(a) Class 1 metals selected from the group consisting of Ag, Cu, Al, and mixtures thereof, with
(b) material selected from the class consisting of CdO, SnO, SnO2, C, Co, Ni, Fe, Cr, Cr3 C2, Cr7 C3, W, WC, W2 C, WB, Mo, Mo2 C, MoB, Mo2 B, TiC, Tin, TiB2, Si, SiC, Si3 N4, and mixtures thereof, where from 10 weight % to 75 weight % of non-Class 1 material (b) is in fiber form having lengths at least 20 times greater than their cross-section, and where from 30 weight % to 95 weight % of the particulate combination contains Class 1 metals;
(2) uniaxially pressing the particulate combination, having a maximum dimension up to approximately 1,500 micrometers, to a large section shape having a density of from 60% to 85%, to provide a large shaped compact;
(3) hot pressing the compact in a vacuum at a pressure between 352.5 kg/cm2 (5,000 psi) and 3,172 kg/cm2 (45,000 psi) and at a temperature from 0.5° C. to 100° C. below the melting point or decomposition point of the lower melting component of the compact, to provide simultaneous hot-pressing and densification of the compact to over 97% of theoretical density;
(4) reducing the cross-section of the compact to from 1/2 to 1/25 of the original cross-section so that fibers present are deformed in the lengthwise direction; and
(5) cutting the reduced compact so that the fibers are oriented perpendicular to a compact surface.
10. The method of claim 9, where after step 2 and prior to step 3, at least one shaped compact is placed in a preheated press in a vacuum environment.
11. The method of claim 9, where, after step 1, and before pressing in step 2 the particulate combination is heated in a reducing atmosphere, at a temperature effective to provide an oxide clean surface, except CdO, SnO, or SnO2, if present, and more homogeneous distribution of non-Class 1 materials; and granulating the particulate combination after heating, so that their maximum dimension is up to approximately 1,500 micrometers.
12. The method of claim 9, where the 1(a) metals are selected from the class consisting of Ag, Cu, and mixtures thereof, and the 1(b) material is selected from the group consisting of CdO, SnO, SnO2, C, Co, Ni, Fe, Cr, Cr3 C2, Cr7 C3, W, WC, W2 C, WB, Mo, Mo2 C, MoB, Mo2 B, TiC, and mixtures thereof.
13. The method of claim 9, where the compactable particulate combination contains from 70 weight % to 95 weight % of Class 1 metals and pressing in step 2 is between 7,050 kg/cm2 (100,000 psi) and 14,100 kg/cm2 (200,000 psi).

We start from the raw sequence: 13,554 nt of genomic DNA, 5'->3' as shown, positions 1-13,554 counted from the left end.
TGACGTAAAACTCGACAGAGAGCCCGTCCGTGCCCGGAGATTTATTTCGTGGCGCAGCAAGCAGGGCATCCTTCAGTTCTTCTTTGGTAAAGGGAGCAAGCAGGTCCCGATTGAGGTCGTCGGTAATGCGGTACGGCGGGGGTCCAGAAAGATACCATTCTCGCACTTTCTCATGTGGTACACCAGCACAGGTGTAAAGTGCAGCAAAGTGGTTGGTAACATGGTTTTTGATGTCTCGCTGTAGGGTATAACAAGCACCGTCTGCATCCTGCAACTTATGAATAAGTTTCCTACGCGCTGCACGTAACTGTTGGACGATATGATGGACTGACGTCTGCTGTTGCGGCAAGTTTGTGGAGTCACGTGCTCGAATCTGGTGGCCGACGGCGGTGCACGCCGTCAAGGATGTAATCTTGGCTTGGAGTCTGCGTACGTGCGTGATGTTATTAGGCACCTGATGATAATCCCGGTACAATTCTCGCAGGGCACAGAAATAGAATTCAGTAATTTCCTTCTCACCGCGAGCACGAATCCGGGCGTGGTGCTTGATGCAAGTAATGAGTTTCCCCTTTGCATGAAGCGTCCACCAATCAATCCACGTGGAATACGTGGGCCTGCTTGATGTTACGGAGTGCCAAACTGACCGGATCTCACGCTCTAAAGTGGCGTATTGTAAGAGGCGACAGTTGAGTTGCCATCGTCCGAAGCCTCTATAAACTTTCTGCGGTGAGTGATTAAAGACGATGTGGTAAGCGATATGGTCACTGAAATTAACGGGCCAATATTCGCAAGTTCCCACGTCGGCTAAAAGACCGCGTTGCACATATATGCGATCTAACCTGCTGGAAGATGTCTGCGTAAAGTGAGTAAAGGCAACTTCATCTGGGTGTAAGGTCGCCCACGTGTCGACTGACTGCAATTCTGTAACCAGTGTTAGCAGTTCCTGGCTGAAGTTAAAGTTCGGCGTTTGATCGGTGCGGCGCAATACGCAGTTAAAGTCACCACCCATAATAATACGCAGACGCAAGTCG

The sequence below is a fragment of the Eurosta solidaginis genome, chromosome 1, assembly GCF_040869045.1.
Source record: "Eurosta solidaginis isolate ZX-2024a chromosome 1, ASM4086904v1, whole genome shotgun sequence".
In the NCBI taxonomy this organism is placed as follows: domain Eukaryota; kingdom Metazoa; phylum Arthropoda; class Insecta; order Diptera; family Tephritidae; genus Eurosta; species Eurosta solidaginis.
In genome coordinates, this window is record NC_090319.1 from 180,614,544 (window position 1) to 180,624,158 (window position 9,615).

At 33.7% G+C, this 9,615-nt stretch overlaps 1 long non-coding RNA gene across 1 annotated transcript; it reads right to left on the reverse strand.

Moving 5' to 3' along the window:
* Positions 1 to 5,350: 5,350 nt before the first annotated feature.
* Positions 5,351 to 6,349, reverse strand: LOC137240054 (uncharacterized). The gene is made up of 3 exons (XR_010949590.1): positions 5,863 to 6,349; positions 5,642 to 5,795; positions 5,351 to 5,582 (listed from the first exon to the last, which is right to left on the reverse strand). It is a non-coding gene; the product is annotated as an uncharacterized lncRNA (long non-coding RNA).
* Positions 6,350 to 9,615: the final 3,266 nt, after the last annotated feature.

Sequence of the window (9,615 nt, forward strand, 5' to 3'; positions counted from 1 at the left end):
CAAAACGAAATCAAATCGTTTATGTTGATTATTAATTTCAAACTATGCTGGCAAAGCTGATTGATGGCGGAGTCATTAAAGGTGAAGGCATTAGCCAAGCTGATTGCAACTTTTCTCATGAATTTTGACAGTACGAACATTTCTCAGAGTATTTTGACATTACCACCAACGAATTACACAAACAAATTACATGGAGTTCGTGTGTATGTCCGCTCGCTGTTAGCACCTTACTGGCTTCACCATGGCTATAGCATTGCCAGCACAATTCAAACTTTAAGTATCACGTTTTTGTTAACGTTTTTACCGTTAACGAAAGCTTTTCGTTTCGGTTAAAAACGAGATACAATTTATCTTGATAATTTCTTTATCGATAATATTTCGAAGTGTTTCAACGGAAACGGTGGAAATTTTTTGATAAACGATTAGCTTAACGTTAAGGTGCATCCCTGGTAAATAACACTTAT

14. The method of claim 9, where the compactable particulate composition is selected from the group consisting of Ag+W; Ag+CdO; Ag+SnO2 ; Ag+C; Ag+WC; Ag+Ni; Ag+Mo; Ag+Ni+C; Ag+WC+Co; Ag+WC+Ni; Cu+W; Cu+WC; and Cu+Cr, and where the compactable particular composition is connected with a brazeable metal strip after step 1 and prior to step 2.
15. A high density contract made by the method of claim 9.
16. A method of forming a pressed, dense compact, comprising the steps:
(1) providing a compactable particulate combination of:
(a) class 1 metals selected from the group consisting of Ag, Cu, Al, and mixtures thereof, with
(b) material selected from the class consisting of CdO, SnO, SnO2, C, Co, Ni, Fe, Cr, Cr2 C, W, WC, W2 C, WB, Mo, MoC, Mo2 C, MoB, Mo2 B, TiC, TiN, TiB2, Si, SiC, Si3 N4, and mixtures thereof; and then
(2) preheating a press die cavity in a vacuum environment and placing the particulate combination, having a maximum dimension up to approximately 1,500 micrometers, in the die cavity, where the die cavity is machined close to the final desired compact dimensions and where the particulate combination is placed in the cavity in an amount calculated to provide appropriate dimensions at the required density; and then
(3) evacuating air from the press in a controlled manner so that particulates are not carried out of the press with the escaping air, and to eliminate air voids between the particulate combination; and then
(4) pressing the particulate combination at a pressure between 352.5 kg/cm2 (5,000 psi) and 3,172 kg/cm2 (45,000 psi) and at a temperature from 0.5° C. to 100° C. below the melting point or decomposition point of the lower melting component in the press, to provide simultaneous hot-pressing and densification, to form a compact having over 97% of theoretical density;
(5) cooling and releasing pressure on the compact; and
(6) separating the compact from the die cavity of the press.
17. The method of claim 16, where, after step 1, and before preheating the die cavity in step 2 the particulate combination is heated in a reducing atmosphere, at a temperature effective to provide an oxide clean surface, except CdO, SnO, or SnO2, if present, and more homogeneous distribution of non-Class 1 materials; and granulating the particulate combination after heating, so that their maximum dimension is up to approximately 1,500 micrometers.
18. The method of claim 16, where the 1(a) metals are selected from the class consisting of Ag, Cu, and mixtures thereof, and the 1(b) materials are selected from the group consisting of CdO, SnO, SnO2, C, Co, Ni, Fe, Cr, Cr3 C2, Cr7 C3, W, WC, W2 C, WB, Mo, Mo2 C, MoB, Mo2 B, TiC, and mixtures thereof.
19. A high density contact made by the method of claim 16.
20. A method of forming a pressed, dense, compact, comprising the steps of:
(1) providing a compactable particulate combination of:
(a) Class 1 metals selected from the group consisting of Ag, Cu, Al, and mixtures thereof, with
(b) material selected from the class consisting of CdO, SnO, SnO2, C, Co, Ni, Fe, Cr, Cr3 C2, Cr7 C3, W, WC, W2 C, WB, Mo, Mo2 C, MoB, Mo2 B, TiC, TiN, TiB2, Si, SiC, Si3 N4, and mixtures thereof;
(2) uniaxially pressing the particulate combination, having a maximum dimension up to approximately 1,500 micrometers, to a density of from 60% to 80%, to provide a compact;